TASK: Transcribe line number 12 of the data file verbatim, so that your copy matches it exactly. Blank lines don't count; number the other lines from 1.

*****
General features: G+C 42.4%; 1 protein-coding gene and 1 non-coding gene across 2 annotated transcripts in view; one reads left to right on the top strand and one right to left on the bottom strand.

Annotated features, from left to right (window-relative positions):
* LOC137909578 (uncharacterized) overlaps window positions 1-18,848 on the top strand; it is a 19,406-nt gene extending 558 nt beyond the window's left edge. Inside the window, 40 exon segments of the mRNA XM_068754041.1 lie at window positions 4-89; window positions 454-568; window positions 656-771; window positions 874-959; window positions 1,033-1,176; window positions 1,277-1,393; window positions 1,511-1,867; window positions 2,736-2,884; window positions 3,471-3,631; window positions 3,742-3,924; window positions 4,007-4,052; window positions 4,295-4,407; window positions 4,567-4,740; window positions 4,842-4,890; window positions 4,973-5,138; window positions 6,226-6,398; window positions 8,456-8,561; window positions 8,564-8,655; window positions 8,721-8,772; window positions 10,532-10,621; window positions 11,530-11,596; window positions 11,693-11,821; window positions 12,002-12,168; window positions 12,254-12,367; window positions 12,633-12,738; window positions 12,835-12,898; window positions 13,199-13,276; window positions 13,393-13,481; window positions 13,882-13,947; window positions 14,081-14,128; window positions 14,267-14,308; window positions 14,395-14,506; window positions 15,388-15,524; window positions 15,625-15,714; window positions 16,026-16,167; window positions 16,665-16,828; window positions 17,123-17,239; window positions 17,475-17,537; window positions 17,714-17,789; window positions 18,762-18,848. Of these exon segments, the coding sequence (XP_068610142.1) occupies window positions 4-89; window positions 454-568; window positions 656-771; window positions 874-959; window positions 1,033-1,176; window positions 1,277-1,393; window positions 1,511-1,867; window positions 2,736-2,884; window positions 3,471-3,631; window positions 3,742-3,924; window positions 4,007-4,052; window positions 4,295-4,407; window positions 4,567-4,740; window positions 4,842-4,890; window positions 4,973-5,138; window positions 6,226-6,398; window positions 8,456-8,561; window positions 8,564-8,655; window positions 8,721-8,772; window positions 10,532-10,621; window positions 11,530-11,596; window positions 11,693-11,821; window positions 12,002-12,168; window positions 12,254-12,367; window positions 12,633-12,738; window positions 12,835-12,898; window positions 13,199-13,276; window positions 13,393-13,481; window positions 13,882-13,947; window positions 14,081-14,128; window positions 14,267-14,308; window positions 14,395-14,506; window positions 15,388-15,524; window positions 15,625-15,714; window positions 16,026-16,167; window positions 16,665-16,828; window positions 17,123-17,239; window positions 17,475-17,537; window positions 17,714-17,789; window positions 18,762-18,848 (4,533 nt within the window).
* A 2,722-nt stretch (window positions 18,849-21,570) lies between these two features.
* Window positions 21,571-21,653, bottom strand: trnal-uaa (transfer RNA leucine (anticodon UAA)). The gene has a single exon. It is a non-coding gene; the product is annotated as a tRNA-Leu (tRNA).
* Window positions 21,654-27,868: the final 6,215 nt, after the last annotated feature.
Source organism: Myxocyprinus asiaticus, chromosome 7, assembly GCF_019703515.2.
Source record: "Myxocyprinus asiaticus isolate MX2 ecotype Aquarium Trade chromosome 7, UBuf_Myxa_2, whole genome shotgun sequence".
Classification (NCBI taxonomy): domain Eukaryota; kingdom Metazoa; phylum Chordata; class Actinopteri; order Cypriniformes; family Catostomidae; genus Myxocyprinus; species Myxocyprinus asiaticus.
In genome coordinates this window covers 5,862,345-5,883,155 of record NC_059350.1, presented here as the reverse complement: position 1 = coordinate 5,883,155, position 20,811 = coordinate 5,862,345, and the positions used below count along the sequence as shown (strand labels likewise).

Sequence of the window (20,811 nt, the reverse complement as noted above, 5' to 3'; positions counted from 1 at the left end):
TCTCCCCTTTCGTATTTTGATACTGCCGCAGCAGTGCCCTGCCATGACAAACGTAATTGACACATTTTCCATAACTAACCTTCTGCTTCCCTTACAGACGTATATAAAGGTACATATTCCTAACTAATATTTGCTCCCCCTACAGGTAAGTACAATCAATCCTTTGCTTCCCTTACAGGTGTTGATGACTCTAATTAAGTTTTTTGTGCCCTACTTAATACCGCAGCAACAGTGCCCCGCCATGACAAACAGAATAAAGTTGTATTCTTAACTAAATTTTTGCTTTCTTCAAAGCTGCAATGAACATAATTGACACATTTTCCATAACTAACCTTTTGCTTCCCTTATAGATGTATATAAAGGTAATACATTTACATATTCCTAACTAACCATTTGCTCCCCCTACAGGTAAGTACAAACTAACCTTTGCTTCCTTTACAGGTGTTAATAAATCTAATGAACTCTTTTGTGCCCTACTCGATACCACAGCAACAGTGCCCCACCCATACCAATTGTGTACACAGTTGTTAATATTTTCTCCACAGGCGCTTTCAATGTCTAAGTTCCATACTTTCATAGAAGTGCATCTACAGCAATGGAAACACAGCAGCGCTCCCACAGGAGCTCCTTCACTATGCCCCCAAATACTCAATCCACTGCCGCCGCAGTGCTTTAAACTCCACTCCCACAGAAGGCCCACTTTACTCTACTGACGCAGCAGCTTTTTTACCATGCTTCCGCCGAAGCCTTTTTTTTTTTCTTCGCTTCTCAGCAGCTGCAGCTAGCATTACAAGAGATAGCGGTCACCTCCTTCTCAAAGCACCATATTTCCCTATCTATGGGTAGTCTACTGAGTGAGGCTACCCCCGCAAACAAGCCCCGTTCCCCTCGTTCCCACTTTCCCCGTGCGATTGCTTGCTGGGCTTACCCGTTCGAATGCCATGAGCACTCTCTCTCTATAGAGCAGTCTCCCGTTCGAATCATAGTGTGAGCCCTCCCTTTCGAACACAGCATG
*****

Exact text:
TCTCCCCTTTCGTATTTTGATACTGCCGCAGCAGTGCCCTGCCATGACAAACGTAATTGACACATTTTCCATAACTAACCTTCTGCTTCCCTTACAGACGTATATAAAGGTACATATTCCTAACTAATATTTGCTCCCCCTACAGGTAAGTACAATCAATCCTTTGCTTCCCTTACAGGTGTTGATGACTCTAATTAAGTTTTTTGTGCCCTACTTAATACCGCAGCAACAGTGCCCCGCCATGACAAACAGAATAAAGTTGTATTCTTAACTAAATTTTTGCTTTCTTCAAAGCTGCAATGAACATAATTGACACATTTTCCATAACTAACCTTTTGCTTCCCTTATAGATGTATATAAAGGTAATACATTTACATATTCCTAACTAACCATTTGCTCCCCCTACAGGTAAGTACAAACTAACCTTTGCTTCCTTTACAGGTGTTAATAAATCTAATGAACTCTTTTGTGCCCTACTCGATACCACAGCAACAGTGCCCCACCCATACCAATTGTGTACACAGTTGTTAATATTTTCTCCACAGGCGCTTTCAATGTCTAAGTTCCATACTTTCATAGAAGTGCATCTACAGCAATGGAAACACAGCAGCGCTCCCACAGGAGCTCCTTCACTATGCCCCCAAATACTCAATCCACTGCCGCCGCAGTGCTTTAAACTCCACTCCCACAGAAGGCCCACTTTACTCTACTGACGCAGCAGCTTTTTTACCATGCTTCCGCCGAAGCCTTTTTTTTTTTCTTCGCTTCTCAGCAGCTGCAGCTAGCATTACAAGAGATAGCGGTCACCTCCTTCTCAAAGCACCATATTTCCCTATCTATGGGTAGTCTACTGAGTGAGGCTACCCCCGCAAACAAGCCCCGTTCCCCTCGTTCCCACTTTCCCCGTGCGATTGCTTGCTGGGCTTACCCGTTCGAATGCCATGAGCACTCTCTCTCTATAGAGCAGTCTCCCGTTCGAATCATAGTGTGAGCCCTCCCTTTCGAACACAGCATG